Saturday was a cold, very cold, and damp day, but the Baldwin sixth grade Wildcats were hot. Even though they came up a touchdown short on the scoreboard they were winners. Even though the temps were cold and the field was wet, they played their hearts out to the very end. I hope they All know how very proud we were of them. I know I would not have been any prouder if they had won, than I was at the great job they did out there on that field. So if you didn't get to go but happen to see one of these young players, you might tell them that you heard about the great game they played at the KU stadium in the "Toy Bowl" on a very cold and wet Saturday. They were hot! And we were proud!

Susie Lyon

Baldwin City

To the editor:

Thank you governor and Legislature for raising our sales tax, our gas tax, our cigarette tax and our title and registration fees on our vehicles. According to an article in the Oct. 18 issue of the "Lawrence Journal-World," three former governors and Governor Graves (all Republicans) state a tax boost is a must. I believe one article even stated that without a tax boost some contracts to be let by the Dept. of Transportation might have to be delayed.

It seems that some agencies within government are "sacred cows." Probably the best thing the new governor could do with the DOT is to put into effect a mandatory 25 percent reduction of linear mileage cost of road construction. One might be surprised how less the bids might come in.

To paraphrase William Jennings Bryan's famous "Cross of Gold" speech, one might say, "No longer shall you press upon the 'little person' this crown of taxes, so that the 'sacred cows' can receive their golden crosses."

I suggest you call the legislative library at (785)296-3296 and find out if your legislative candidate voted for any of the tax increases, and then you proceed not to vote for him or her. The same applies toward the stance of our candidates for governor with respect to tax increases.

Leo V. Kerwin

Wellsville

To the editor:

Our family would like to thank Kristen Dymacek, Baldwin City Signal writer for the fine article she wrote about the McMillen siblings and their birthday celebration. There were over 300 people who attended the birthday party at Ives Chapel. Friends and relatives shared wonderful memories of growing up in the Vinland Valley. The noise level from conversations and laughter was probably heard all over Baldwin City.

Many people commented on the article and the pictures that were in the Signal. Miss Dymacek spent the morning listening to the McMillen family share their stories and then condensed it into an interesting article to share with the community.

We appreciate the time and space the Signal gave to this celebration of ordinary people who are the "salt of the earth" in our community.

We also thank the people of Baldwin City and surrounding communities for attending the festivities, baking cookies, or sending cards and letters to make this celebration such a special day.

Thanks you everyone.

Becky McMillen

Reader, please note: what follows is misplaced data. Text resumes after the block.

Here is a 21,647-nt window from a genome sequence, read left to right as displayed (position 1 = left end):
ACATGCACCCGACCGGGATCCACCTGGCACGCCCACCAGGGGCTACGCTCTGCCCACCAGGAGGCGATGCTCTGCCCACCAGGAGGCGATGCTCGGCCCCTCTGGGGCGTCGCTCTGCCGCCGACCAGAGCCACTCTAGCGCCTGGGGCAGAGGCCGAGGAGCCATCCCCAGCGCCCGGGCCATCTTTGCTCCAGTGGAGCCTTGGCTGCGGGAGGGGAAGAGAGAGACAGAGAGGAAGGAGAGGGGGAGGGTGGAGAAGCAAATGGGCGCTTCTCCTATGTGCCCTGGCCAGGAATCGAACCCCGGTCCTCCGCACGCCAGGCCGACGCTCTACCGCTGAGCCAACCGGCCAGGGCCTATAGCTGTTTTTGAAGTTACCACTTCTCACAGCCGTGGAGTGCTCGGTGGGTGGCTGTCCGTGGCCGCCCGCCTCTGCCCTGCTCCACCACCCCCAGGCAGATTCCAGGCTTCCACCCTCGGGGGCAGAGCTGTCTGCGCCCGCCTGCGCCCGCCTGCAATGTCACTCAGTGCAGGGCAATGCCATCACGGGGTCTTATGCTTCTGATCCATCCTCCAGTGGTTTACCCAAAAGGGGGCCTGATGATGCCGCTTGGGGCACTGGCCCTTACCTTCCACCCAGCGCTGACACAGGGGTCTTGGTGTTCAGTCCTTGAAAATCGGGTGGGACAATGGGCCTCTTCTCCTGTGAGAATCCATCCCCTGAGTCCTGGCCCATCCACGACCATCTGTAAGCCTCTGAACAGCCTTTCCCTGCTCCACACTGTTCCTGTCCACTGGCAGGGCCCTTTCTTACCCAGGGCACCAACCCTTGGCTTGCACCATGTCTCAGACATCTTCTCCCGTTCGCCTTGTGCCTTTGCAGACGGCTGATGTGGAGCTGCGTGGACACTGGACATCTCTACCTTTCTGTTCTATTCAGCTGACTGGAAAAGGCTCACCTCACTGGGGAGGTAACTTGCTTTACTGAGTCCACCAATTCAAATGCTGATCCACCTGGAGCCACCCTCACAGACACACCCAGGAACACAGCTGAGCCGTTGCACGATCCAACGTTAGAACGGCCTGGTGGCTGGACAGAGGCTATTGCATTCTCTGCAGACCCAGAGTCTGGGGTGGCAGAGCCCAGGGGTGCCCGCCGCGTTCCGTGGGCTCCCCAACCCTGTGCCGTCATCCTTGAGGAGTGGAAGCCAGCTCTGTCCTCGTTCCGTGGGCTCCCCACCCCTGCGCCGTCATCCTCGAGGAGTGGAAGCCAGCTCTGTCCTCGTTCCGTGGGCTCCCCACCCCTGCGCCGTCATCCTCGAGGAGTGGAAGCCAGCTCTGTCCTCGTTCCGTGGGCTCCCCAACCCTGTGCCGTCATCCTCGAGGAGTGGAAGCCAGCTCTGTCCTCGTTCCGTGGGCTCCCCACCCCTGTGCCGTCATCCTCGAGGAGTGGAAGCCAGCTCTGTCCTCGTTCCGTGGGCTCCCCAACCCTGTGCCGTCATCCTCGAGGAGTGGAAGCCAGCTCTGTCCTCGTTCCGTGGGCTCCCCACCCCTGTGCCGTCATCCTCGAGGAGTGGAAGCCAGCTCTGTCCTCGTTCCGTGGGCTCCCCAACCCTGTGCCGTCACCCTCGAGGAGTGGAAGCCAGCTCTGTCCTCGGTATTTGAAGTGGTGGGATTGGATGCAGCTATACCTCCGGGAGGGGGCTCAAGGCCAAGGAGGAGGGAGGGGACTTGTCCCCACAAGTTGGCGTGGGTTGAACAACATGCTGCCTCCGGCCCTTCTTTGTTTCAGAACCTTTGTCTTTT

An outlaw of the Dale McMillen branch of the family

To the editor:

I have been a resident of this community for a number of years now, and my letter is written with great sadness about what happened last Sunday morning.

Every year, Baker University has its homecoming and graduation festivities and the local pub, The Saltmine, has its huge tent gathering that lasts into the wee hours of the morning. Alcoholic beverages are consumed and I am sure fun is had by all. And without fail the mornings after, my yard, as well as others, are littered with beer cans and bottles and who knows what else. I graciously, every year, go out and pick up any and all trash that has been thrown in my yard. Saturday night, I mean Sunday morning about 2:30 a.m., my wife and I were rudely awakened to loud screams and noises that sounded like things being broken, only to find out my yard and landscaping had been vandalized by the "party goers," those who participated in the homecoming festivities. I, for one, am not opposed to having a little fun, but when those involved are violating others property, then they have gone too far.

Do I need to patrol my own property into the wee hours of the morning to make sure this does not happen or is it the local law enforcement's job? Is The Saltmine, as a local Baldwin business, concerned about its local citizens or even the fact that they should serve responsibly to those patrons who might cause this sort of damage? Is the university concerned that its students are participating in this type of behavior?

I would think we, as taxpayers and local citizens, would want a local establishment to conduct business more responsibly. Maybe it is time for our local government to review the laws that surround a business of this nature and its location. It seems as though, with residential areas surrounding The Saltmine, maybe they would do themselves and the community a favor by relocating to an area of town that would not be so affected by the late night festivities.

Mike Everett

Baldwin City